Brain Size in Premature Infants Significantly Smaller than Full-term Babies
Brain scans of children born prematurely show key areas of the brain are much smaller than those of children born at full-term, a study by Yale researchers has found.
The researchers conducted magnetic resonance imaging (MRI) scans on 25 eight-year-olds born prematurely and compared them to brain scans of 39 children of comparable age, sex and maternal education.
The study published in the October 18 issue of the Journal of the American Medical Association is believed to be the first time brain volume has been measured in children born prematurely. It is also the first study to relate those abnormalities to cognitive outcome and perinatal risk factors.
“The differences in brain volume on average were dramatic in all regions, with reductions ranging from 11 percent to 35 percent,” said Bradley Peterson, M.D., the House Jameson Associate Professor in Child Psychiatry at the Yale Child Study Center, associate professor in diagnostic radiology, and lead author of the study. “Not all children born prematurely showed these abnormalities, but those born at a younger gestational age were most affected. The magnitudes of the abnormalities in fact were directly proportional to how early the children were born, and they were strongly associated with IQ of the children at age eight years.” The shortest gestation period for the children was 26 weeks.
“Premature birth at less than 1000 grams birth weight (approximately two pounds), is a major cause of developmental disability,” Ment said. “Infants in this birth weight range represent almost one percent of all births in our country, and the survival rate for these infants is well over 80 percent. But the incidence of handicap is high.”
“By age eight years, over 50 percent are in special education or receiving extensive resource room help,” she said. “One-fifth have already repeated a grade of school. This study of very low birth weight infants who have been followed since six hours of age provides important insights into the adaptive mechanisms of the developing brain. From these studies, risk factors can be examined and interventions tested.”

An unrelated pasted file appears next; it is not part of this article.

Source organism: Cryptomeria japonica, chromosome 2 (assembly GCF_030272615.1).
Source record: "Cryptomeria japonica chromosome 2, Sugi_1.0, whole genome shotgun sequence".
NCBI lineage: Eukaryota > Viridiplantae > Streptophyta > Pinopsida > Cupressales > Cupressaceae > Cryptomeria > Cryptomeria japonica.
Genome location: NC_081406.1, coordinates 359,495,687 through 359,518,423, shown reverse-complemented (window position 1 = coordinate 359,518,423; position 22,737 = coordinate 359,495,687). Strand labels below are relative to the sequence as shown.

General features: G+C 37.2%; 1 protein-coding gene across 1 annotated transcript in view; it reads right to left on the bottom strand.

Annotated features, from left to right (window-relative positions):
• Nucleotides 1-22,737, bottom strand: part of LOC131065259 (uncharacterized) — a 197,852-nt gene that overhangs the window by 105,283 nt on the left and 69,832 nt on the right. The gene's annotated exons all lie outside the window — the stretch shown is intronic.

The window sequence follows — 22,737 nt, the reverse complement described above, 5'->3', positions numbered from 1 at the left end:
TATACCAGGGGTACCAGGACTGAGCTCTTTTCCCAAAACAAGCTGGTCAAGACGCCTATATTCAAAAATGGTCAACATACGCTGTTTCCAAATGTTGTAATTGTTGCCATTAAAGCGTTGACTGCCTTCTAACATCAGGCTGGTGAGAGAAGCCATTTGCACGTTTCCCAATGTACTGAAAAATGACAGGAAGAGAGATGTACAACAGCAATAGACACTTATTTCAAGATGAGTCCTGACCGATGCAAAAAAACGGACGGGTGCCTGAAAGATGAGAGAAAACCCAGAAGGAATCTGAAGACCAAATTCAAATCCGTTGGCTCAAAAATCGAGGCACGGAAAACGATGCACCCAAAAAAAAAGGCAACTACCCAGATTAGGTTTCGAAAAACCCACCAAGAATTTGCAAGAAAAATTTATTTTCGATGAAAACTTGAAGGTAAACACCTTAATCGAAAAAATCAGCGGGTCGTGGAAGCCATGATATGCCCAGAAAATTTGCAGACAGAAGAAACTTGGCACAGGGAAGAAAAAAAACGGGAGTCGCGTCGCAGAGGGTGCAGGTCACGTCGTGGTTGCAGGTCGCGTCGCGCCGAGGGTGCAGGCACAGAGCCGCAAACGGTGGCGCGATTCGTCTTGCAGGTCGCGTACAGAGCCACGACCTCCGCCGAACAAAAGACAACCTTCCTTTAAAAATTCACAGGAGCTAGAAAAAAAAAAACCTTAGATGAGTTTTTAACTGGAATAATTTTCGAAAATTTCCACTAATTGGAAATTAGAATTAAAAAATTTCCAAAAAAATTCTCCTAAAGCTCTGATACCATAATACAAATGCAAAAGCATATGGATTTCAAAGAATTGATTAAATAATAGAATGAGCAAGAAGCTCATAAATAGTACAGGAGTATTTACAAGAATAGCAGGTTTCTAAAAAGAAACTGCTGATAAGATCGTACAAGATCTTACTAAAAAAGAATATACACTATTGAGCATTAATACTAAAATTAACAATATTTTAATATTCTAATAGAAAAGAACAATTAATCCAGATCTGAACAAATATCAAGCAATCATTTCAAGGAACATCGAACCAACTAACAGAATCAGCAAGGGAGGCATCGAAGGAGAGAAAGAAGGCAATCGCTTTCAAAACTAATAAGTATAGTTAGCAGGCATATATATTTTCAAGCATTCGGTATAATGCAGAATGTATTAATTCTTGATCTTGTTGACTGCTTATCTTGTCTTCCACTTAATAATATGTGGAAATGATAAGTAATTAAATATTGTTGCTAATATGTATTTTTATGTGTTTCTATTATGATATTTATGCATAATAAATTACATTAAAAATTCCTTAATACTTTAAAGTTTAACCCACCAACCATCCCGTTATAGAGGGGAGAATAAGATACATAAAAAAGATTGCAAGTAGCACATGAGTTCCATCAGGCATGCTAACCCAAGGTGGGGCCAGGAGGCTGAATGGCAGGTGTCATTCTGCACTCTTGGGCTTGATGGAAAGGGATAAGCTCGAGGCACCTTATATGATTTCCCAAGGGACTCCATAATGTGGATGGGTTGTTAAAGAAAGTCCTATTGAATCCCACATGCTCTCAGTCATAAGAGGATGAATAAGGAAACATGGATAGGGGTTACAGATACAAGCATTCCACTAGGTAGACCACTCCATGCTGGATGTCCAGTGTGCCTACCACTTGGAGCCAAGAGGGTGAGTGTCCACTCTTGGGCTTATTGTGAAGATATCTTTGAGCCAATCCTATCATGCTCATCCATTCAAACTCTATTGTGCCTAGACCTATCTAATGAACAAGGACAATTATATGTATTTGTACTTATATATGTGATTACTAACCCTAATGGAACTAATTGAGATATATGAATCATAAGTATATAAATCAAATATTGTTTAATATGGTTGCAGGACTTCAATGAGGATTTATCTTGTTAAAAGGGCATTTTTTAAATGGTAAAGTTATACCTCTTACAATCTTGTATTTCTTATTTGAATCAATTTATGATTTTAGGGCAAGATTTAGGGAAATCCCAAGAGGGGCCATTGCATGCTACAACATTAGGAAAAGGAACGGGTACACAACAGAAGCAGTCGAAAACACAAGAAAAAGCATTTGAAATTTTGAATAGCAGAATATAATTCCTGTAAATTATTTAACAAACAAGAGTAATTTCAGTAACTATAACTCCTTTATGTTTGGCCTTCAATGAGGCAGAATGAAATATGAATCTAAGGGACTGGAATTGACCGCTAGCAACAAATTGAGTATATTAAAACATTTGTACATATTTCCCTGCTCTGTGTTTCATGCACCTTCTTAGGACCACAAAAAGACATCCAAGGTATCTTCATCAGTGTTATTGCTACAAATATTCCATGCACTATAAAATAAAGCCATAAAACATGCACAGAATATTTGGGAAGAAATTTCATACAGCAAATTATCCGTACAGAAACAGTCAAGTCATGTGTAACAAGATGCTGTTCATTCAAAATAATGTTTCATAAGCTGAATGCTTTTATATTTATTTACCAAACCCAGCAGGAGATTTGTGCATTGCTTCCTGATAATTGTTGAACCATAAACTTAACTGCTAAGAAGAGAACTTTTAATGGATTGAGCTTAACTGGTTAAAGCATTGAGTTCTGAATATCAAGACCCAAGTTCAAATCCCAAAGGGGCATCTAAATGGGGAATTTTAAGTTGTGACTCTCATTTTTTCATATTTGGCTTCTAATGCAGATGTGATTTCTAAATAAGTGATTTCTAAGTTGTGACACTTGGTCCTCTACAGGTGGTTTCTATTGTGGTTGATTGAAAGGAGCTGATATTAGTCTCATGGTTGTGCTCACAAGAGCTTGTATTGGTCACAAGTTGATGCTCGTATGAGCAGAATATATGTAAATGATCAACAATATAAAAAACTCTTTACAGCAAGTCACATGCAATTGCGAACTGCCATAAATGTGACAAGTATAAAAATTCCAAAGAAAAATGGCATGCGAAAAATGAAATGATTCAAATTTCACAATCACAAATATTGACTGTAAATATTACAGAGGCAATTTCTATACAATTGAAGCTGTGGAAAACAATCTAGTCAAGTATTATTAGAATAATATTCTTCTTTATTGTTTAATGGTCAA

The brain volume in the children was measured on computer graphic work stations with fine grain manual definitions of regions of the brain. There were significant differences in the cortical subdivisions, ventricular system, cerebellum, basal ganglia, corpus callosum, amygdala and hippocampus. Peterson said the size disparity was greatest in sensorimotor regions, as well as in premotor, midtemporal, parieto-occipital and subgenual cortices on both sides of the brain.
The size of sensorimotor and temporal cortices were associated with verbal and performance IQ scores. “The greater the volume of abnormalities, especially in the cortical regions, the lower the IQ measures,” Peterson said.
He said the study would be useful from two perspectives.
“The study shows that when brains develop prematurely outside of the womb, they are vulnerable to developmental disturbances. We now need to find out what precisely is responsible for the problems with brain development in these infants - from a missing unidentified growth factor, to the absence of physiological buffering by the mother’s uterus, to the many medical problems associated with prematurity,” Peterson said. “From a clinical standpoint, the results of this study show that we need to look earlier in life for the presence of these same abnormalities in prematurely born children so that we can identify for early therapeutic intervention those children who are at the greatest risk for the cognitive and behavioral difficulties that are associated with these disturbances in brain development.”
The research was funded by the National Institute of Neurological Disorders and Stroke (NINDS), which is part of the National Institutes of Health, and the nation’s leading supporter of research on the brain and nervous system.
Giovanna Spinella, M.D., a program director from NINDS, said, “As more of the children from this study are imaged over time, we should be able to obtain even more information on regions of brain vulnerability, cognition and behavior of very premature infants as they mature into childhood and adolescence. Our ultimate goal is to be able to protect infant brains from injuries associated with prematurity, as well as to intervene and effectively treat the various cognitive and behavioral impairments.”
The other Yale researchers on the study were Lawrence Staib, associate professor of diagnostic radiology and electrical engineering; Christopher Cannistraci, research assistant, diagnostic radiology; Aaron Dolberg and Karen Schneider, associate research scientists, pediatrics; Karol Katz, program analyst, Department of Epidemiology and Public Health; Michael Westerveld, associate professor neurosurgery; Sara Sparrow, psychology professor and professor and chief psychologist Child Study Center; Adam Anderson, assistant professor diagnostic radiology and applied physics; Charles Duncan, professor neurosurgery and pediatrics; and Robert Makuch, professor and division head public health biostatistics, and John Gore, professor of diagnostic radiology and applied physics. Betty Vohr, M.D., of Brown University School of Medicine, professor of pediatrics, also was a researcher on the study.